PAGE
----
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Research Roundup
Salamander family tree, high altitude 'flashes'

16 September 2004

Salamander family tree defies expectations

A new UC Berkeley study of the largest family of salamanders produced a genetic family tree totally inconsistent with the accepted classification, which is based primarily on physical features.

Salamanders formerly classified together because of similar characteristics, such as a tail that breaks at only one spot as opposed to anywhere when stressed, now appear not to be close relatives at all. And salamanders that go through an aquatic larval stage are scattered about on different branches instead of grouped on one limb of the tree: Apparently some salamander lineages lost the larval stage and then reacquired it again.

“For 40 years, we have had a very clear understanding of the evolutionary history of the largest family of salamanders, Plethodontidae,” said David Wake, professor of integrative biology and an expert on salamanders. “We thought they arose in Appalachian mountain streams and then diverged in a highly patterned way, sequentially abandoning larvae for direct development, gaining highly specialized, projectile tongues, et cetera.

“The results were stunningly different than what we anticipated,” he continued. “Only one of the currently recognized four major groups is supported.”

The study, published last week in the online edition of the Proceedings of the National Academy of Sciences, was conducted by Wake’s graduate student, Rachel Mueller, to understand the evolution of the Plethodontid salamanders, a family that comprises 360 species — two-thirds of the world’s 522 known species of salamander. Known for being one of few landlubbing vertebrates without lungs — they breathe through their skin — Plethodontids were thought to have originated in the Appalachians because the southern portion of that chain has the greatest diversity of species. The new family tree, constructed by comparing the mitochondrial genomes of 22 representative Plethodontid species and five others from different salamander families, offers no support for the out-of-Appalachia theory, Mueller said.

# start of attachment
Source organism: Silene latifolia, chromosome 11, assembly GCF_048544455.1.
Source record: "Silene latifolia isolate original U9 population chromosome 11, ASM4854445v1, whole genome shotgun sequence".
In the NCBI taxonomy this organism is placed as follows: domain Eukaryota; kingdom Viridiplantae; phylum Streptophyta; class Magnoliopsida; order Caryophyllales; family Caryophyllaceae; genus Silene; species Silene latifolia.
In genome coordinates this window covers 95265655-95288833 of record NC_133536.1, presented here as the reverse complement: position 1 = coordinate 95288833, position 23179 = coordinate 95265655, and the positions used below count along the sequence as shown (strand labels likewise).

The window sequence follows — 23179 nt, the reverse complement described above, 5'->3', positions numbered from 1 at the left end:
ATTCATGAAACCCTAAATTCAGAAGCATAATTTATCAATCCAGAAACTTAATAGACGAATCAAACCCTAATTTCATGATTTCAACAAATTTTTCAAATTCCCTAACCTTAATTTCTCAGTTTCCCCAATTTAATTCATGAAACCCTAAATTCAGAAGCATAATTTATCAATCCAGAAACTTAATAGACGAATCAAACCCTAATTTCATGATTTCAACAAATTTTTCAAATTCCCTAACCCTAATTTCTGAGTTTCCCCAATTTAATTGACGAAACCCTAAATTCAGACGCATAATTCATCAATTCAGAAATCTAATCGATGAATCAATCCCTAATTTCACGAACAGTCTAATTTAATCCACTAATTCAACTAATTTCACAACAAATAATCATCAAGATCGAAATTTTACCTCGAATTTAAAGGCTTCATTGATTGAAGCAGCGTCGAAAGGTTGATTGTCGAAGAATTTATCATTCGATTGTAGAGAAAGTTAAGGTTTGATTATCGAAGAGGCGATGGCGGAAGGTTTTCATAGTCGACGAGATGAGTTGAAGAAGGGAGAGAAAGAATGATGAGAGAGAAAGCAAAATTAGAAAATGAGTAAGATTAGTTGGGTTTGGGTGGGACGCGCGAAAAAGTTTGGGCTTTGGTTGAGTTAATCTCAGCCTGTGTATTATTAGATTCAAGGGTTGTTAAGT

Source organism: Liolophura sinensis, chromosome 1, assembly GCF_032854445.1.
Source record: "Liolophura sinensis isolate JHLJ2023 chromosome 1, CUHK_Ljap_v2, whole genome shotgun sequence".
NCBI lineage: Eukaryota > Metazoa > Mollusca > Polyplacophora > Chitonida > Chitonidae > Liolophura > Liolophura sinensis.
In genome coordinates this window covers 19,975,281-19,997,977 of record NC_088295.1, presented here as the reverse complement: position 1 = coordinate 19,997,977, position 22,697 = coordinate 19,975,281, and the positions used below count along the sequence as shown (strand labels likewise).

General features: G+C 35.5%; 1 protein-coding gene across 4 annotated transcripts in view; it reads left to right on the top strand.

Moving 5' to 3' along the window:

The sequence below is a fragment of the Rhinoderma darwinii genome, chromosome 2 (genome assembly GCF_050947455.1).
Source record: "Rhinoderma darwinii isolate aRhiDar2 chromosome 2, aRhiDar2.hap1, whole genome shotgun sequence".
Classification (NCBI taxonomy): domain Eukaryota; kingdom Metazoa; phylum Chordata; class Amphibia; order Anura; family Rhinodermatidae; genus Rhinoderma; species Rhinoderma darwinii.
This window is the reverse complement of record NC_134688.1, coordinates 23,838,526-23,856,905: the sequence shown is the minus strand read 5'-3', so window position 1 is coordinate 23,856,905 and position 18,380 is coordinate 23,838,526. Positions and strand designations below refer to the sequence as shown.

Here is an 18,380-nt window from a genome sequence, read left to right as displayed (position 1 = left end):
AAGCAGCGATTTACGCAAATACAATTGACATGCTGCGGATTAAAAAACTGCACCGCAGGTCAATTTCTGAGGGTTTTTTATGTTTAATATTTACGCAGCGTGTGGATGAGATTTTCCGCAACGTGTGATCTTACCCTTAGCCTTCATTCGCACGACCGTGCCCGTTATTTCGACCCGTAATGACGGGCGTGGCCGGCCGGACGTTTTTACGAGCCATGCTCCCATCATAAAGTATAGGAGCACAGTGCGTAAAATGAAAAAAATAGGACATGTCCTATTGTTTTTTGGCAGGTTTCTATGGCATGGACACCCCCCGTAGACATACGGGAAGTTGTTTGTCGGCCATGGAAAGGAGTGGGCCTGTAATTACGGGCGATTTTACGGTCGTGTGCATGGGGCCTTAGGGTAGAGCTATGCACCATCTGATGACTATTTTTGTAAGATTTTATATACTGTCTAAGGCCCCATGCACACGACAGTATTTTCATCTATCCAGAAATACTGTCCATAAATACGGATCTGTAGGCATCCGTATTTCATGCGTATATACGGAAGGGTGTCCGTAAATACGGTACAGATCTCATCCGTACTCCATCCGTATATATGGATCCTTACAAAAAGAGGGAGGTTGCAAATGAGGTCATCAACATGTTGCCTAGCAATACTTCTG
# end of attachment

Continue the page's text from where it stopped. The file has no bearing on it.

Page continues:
“We can infer only a North American origin,” Mueller said. “Most likely, where these species are now doesn’t relate to where they were ages ago, because the climate and geology have changed so much, and the species have moved around.”

Though results from this one family of vertebrates can’t necessarily be generalized to other families, Mueller said, “this does tell us that, when reconstructing evolutionary relationships, you have to be careful which morphological features you assume are conservative and haven’t evolved much, and which you think are likely to have changed over time.”

—Robert Sanders

High-altitude ‘flashes’ may produce ozone-degrading nitrogen oxides

Photos of red sprites, blue jets, elves, and sprite halos are now flowing into Berkeley’s Space Sciences Laboratory from the first satellite instrument devoted to the study of these puzzling high-altitude lightning flashes.

All these phenomena are caused by the discharge of lightning from storm clouds into the upper atmosphere and ionosphere, which begins at an altitude of about 100 kilometers (63 miles). These discharges produce very different effects from the craggy lightning discharges to the ground. But little is known about them because they occur between 50 and 100 kilometers above the earth’s surface, too high for airplanes to study and too low for most satellites.

The Taiwanese government, however, funded an instrument called The Imager of Sprites and Upper Atmospheric Lightning (ISUAL), which was built by a collaborative team of Taiwanese, Japanese, and UC Berkeley scientists and launched aboard the Taiwanese satellite ROCSAT-2 (Republic of China Satellite 2) on May 20 of this year.

“With ISUAL, we are trying to figure out the properties of the global electrical circuit, how the lower and upper atmosphere are coupled electrically,” said Stephen Mende, a physicist at the Space Sciences Laboratory and UC Berkeley’s principal investigator for the project. “The first goal, however, is to find the global distribution of sprites and jets, and how often they occur.”

Though the discharges are not known to have any negative effect on high-flying planes, they could have an impact on atmospheric chemistry, Mende said. Electrical discharges in the atmosphere produce nitrogen oxides (NOx), one of the agents known to degrade the protective ozone layer. If low-intensity, cloud-ionosphere discharges were occurring all the time — some 1,000 electrically active thunderstorms are going on around the world at any given time — they may be producing a significant amount of nitrogen oxides.

During its expected five years of operation, the satellite, which is in a nearly polar orbit at 891 kilometers (561 miles), also will spend time looking at the nighttime auroras over the north and south poles. ROCSAT-2, launched from California’s Vandenberg Air Force Base aboard an Orbital Sciences Corp. enhanced-version Taurus XL rocket, also carries a French-built camera that looks downward with 2-meter resolution to study the ocean and land around Taiwan.

Mende’s colleagues in building the imaging camera and the spectrophotometers were Harald U. Frey, Stewart Harris, and Henry Heetderks of UC Berkeley’s Space Sciences Laboratory. The approximately $75-million satellite was funded by the National Space Program Office of Taiwan.

—Robert Sanders